Continued from “Neo-Materialism, Part Two: The Unreadymade” in issue 23.
Yet what is here already very plainly expressed is the idea of the future conversion of political rule over men into an administration of things …
—Friedrich Engels, Socialism: Utopian and Scientific (1880)
In his 1898 “The Beginnings of Ownership,” Thorstein Veblen explains how we have arrived at the notion of property through our understanding of its subjectivity. Veblen presents a concept that the savage’s individuality covered a pretty wide fringe of facts and objects, which commonly included his shadow, his reflection, his name, his peculiar tattoo marks, his glance and breath, the print of his hand and foot, his voice, representations of his person, parings of his nails, pieces of his hair, his clothes, his weapons, and other “remote things which may or may not be included in the quasi-personal fringe.”[footnote Thorstein Veblen, “The Beginnings of Ownership,” The American Journal of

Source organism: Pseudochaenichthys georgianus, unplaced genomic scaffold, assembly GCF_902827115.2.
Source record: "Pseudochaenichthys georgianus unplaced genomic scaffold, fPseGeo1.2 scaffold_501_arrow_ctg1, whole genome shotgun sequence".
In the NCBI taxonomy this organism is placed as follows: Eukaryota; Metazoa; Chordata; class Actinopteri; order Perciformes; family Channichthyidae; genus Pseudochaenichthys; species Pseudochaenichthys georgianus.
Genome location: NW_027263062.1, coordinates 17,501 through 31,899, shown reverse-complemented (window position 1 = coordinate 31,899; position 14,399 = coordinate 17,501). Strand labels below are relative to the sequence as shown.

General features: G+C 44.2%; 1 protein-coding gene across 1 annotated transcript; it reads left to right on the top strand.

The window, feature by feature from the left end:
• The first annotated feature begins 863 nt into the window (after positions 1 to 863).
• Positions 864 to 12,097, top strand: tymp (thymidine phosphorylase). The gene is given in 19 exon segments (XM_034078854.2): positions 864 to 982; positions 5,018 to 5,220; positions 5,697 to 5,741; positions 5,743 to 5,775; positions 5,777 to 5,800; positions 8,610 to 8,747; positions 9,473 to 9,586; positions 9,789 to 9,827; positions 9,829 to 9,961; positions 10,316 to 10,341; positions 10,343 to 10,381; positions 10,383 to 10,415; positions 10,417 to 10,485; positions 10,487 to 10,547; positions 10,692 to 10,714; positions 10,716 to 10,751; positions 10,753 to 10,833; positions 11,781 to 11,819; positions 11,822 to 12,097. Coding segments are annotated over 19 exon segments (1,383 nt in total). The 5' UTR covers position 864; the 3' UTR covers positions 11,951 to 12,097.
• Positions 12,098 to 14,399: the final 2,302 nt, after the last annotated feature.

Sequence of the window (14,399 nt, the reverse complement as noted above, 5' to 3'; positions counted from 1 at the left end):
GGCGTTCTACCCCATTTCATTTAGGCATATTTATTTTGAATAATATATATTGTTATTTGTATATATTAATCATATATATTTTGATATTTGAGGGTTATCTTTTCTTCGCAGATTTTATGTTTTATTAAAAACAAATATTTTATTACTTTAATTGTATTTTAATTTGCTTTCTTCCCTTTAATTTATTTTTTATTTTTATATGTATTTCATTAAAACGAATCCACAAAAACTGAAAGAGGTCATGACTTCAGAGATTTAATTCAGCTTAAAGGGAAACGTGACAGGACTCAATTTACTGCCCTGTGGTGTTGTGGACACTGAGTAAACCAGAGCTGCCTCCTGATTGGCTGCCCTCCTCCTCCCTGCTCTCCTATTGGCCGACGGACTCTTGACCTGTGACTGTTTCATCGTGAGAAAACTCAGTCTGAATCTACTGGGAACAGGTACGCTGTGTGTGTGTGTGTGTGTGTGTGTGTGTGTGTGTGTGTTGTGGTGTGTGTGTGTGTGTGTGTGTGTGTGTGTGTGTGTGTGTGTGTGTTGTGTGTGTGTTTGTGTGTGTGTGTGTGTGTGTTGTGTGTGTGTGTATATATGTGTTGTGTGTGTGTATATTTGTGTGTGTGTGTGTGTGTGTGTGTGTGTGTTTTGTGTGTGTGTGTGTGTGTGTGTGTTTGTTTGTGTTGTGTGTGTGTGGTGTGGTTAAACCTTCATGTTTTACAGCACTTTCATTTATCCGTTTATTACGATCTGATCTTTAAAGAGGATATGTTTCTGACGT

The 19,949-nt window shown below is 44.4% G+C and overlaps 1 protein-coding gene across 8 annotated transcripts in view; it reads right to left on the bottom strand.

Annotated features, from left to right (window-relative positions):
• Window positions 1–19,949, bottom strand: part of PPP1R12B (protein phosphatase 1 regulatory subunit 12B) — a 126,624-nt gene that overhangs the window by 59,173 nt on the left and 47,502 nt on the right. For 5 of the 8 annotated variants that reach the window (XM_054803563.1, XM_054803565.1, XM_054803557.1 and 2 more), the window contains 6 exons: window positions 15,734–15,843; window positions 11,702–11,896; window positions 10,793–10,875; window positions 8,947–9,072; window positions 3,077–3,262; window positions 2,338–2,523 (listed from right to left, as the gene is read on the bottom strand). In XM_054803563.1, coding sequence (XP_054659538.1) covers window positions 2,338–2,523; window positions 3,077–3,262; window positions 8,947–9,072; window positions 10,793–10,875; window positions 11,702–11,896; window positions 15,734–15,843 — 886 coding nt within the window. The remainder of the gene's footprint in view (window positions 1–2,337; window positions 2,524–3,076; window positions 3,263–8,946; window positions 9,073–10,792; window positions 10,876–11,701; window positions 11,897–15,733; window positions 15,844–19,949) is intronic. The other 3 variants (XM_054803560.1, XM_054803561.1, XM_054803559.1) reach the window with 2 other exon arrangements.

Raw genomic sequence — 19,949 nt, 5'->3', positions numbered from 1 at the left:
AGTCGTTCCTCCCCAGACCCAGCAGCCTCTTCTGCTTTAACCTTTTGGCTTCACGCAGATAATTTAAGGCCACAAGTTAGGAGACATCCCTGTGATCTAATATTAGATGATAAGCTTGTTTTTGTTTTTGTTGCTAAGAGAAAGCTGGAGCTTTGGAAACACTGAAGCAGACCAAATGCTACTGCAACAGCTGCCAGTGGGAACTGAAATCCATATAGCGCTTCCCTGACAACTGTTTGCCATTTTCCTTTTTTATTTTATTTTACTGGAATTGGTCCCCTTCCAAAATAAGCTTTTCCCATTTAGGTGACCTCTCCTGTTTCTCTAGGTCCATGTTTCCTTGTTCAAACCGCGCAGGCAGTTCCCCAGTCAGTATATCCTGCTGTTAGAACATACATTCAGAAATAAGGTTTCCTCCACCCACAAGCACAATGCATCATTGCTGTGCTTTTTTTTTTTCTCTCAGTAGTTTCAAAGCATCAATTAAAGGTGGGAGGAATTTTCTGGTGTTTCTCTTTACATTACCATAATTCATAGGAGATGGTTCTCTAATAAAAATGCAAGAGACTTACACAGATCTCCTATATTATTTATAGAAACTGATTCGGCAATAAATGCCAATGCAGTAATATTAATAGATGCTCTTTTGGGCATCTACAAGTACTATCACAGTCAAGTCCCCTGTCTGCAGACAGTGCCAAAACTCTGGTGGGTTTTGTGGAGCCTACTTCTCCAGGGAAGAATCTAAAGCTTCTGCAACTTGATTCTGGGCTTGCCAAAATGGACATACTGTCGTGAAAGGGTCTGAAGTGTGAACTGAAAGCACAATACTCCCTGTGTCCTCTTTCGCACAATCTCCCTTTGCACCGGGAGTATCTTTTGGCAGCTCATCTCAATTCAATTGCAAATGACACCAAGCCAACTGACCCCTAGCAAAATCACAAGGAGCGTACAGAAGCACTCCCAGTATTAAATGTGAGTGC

Sociology Vol. 4, No. 3 (Nov. 1898), 355-356.] These were part of him, not owned by him. And he was part of an early collective community that shared a communal life. It is only with looting that women were brought into his community not as beings that were extensions of the man’s individuality, but as things to be owned by him. But even under ownership these women had their own subjectivity and will—they had minds of their own. This, says Veblen, is at the core of our understanding of property:
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